Jazz. Born in America. Enjoyed Worldwide.

My boyfriend is a big jazz fan. He started getting into it a few years ago when he took up the trumpet. Even though I played the trumpet 3 years in junior high school and was in Jazz Band, I was convinced that I never really knew much about the music and had never been overly interested in it. It wasn’t hard getting exposure to it, since he listened, played and read about all the time. And it wasn’t long until I realized the importance and popularity of the songs I played in Jazz Band. I finally learned what Mack the Knife was about and that ‘What a Wonderful World’ isn’t what made Louis Armstrong famous. I learned about musicians and singers, watched movies and documentaries, and bought books that helped catch me up to speed on what I had been ignorant about for so long.
So that started my love of jazz and, I guess you could say, a great history lesson into music. Apple pie and baseball may be American pastimes, but nothing else can claim to be born in America and enjoyed worldwide.

A Great Day in Harlem photo. Taken by Art Kane in 1958 .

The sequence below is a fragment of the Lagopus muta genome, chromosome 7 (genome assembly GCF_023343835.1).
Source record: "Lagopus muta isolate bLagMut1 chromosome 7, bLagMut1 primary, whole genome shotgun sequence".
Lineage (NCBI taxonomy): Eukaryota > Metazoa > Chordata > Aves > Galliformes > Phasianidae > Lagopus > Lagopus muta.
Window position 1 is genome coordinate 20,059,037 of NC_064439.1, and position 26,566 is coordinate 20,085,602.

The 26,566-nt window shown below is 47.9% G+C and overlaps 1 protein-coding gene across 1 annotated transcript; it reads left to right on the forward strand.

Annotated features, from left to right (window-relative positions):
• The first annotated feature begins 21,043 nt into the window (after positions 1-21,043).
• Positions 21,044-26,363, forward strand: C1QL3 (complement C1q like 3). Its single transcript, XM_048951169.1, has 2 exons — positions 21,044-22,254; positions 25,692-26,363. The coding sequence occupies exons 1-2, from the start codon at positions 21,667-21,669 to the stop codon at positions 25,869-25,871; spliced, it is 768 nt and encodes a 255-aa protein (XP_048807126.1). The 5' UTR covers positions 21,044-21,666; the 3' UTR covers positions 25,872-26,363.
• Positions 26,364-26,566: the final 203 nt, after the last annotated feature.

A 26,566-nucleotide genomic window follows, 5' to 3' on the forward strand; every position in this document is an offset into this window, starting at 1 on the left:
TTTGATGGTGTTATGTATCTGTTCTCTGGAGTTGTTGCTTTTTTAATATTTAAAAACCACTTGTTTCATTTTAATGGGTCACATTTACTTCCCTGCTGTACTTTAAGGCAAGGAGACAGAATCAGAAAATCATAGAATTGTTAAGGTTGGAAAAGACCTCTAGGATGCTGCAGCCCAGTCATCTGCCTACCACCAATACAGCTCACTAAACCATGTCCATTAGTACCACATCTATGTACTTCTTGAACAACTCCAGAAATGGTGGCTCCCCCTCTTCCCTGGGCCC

This photo, entitled A Great Day in Harlem, was shot by Art Kane in 1958. The idea was to create a group portrait of living legendary jazz musicians (57 are featured) on a Harlem street. It turned out to be one of the most iconic portraits in music, if not photography. The one question I have, though, is why people like Louis Armstrong and Miles Davis, to name a few, aren’t there. I simply think that some of these musicians weren’t from NY, or in NY at the time of this shoot, and they just couldn’t make it.

Not all of the faces are clear enough to identify by name, if you even know all of them. But fortunately, Art Kane’s site (click the ‘harlem’ link at the top to see this photo) enables visitors to roll over each person and see their name in the lower right hand corner.

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